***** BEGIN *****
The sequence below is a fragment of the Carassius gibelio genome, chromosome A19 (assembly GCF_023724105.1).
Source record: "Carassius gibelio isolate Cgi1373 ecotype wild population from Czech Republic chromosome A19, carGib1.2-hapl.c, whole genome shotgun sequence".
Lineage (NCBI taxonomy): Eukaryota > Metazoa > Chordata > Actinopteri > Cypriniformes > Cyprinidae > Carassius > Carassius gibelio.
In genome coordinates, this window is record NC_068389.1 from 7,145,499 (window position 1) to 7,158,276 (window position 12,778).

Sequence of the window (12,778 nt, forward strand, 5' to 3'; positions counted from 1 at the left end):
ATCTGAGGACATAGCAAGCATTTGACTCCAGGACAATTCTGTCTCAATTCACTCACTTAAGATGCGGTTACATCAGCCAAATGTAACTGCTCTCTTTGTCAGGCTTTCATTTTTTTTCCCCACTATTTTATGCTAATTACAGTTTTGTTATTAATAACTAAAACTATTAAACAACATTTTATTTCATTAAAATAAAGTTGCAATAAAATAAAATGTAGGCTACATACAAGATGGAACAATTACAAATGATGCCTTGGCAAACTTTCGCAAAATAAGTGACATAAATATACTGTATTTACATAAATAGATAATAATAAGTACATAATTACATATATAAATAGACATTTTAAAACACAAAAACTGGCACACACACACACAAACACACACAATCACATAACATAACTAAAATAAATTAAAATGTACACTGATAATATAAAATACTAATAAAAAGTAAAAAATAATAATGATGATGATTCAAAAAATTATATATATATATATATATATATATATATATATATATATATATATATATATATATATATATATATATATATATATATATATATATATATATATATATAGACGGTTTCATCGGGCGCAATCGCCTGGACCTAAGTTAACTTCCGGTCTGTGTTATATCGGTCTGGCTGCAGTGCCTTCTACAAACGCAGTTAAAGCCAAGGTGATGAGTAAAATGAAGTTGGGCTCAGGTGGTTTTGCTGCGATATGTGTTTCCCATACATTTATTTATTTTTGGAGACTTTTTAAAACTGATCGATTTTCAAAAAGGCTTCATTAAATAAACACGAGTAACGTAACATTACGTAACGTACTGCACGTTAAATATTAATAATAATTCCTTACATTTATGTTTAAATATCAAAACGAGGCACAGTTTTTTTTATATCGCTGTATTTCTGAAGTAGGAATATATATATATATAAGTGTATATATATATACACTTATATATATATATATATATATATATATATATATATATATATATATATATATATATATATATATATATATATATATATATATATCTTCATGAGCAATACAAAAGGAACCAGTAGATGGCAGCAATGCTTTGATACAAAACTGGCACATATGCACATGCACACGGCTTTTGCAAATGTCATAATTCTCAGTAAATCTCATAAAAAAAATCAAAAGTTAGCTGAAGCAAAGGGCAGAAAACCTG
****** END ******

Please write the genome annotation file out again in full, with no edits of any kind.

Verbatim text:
The sequence below is a fragment of the Carassius gibelio genome, chromosome A19 (assembly GCF_023724105.1).
Source record: "Carassius gibelio isolate Cgi1373 ecotype wild population from Czech Republic chromosome A19, carGib1.2-hapl.c, whole genome shotgun sequence".
Lineage (NCBI taxonomy): Eukaryota > Metazoa > Chordata > Actinopteri > Cypriniformes > Cyprinidae > Carassius > Carassius gibelio.
In genome coordinates, this window is record NC_068389.1 from 7,145,499 (window position 1) to 7,158,276 (window position 12,778).

Sequence of the window (12,778 nt, forward strand, 5' to 3'; positions counted from 1 at the left end):
ATCTGAGGACATAGCAAGCATTTGACTCCAGGACAATTCTGTCTCAATTCACTCACTTAAGATGCGGTTACATCAGCCAAATGTAACTGCTCTCTTTGTCAGGCTTTCATTTTTTTTCCCCACTATTTTATGCTAATTACAGTTTTGTTATTAATAACTAAAACTATTAAACAACATTTTATTTCATTAAAATAAAGTTGCAATAAAATAAAATGTAGGCTACATACAAGATGGAACAATTACAAATGATGCCTTGGCAAACTTTCGCAAAATAAGTGACATAAATATACTGTATTTACATAAATAGATAATAATAAGTACATAATTACATATATAAATAGACATTTTAAAACACAAAAACTGGCACACACACACACAAACACACACAATCACATAACATAACTAAAATAAATTAAAATGTACACTGATAATATAAAATACTAATAAAAAGTAAAAAATAATAATGATGATGATTCAAAAAATTATATATATATATATATATATATATATATATATATATATATATATATATATATATATATATATATATATATATATATATATATATATATATATATATAGACGGTTTCATCGGGCGCAATCGCCTGGACCTAAGTTAACTTCCGGTCTGTGTTATATCGGTCTGGCTGCAGTGCCTTCTACAAACGCAGTTAAAGCCAAGGTGATGAGTAAAATGAAGTTGGGCTCAGGTGGTTTTGCTGCGATATGTGTTTCCCATACATTTATTTATTTTTGGAGACTTTTTAAAACTGATCGATTTTCAAAAAGGCTTCATTAAATAAACACGAGTAACGTAACATTACGTAACGTACTGCACGTTAAATATTAATAATAATTCCTTACATTTATGTTTAAATATCAAAACGAGGCACAGTTTTTTTTATATCGCTGTATTTCTGAAGTAGGAATATATATATATATAAGTGTATATATATATACACTTATATATATATATATATATATATATATATATATATATATATATATATATATATATATATATATATATATATATATATATATATCTTCATGAGCAATACAAAAGGAACCAGTAGATGGCAGCAATGCTTTGATACAAAACTGGCACATATGCACATGCACACGGCTTTTGCAAATGTCATAATTCTCAGTAAATCTCATAAAAAAAATCAAAAGTTAGCTGAAGCAAAGGGCAGAAAACCTG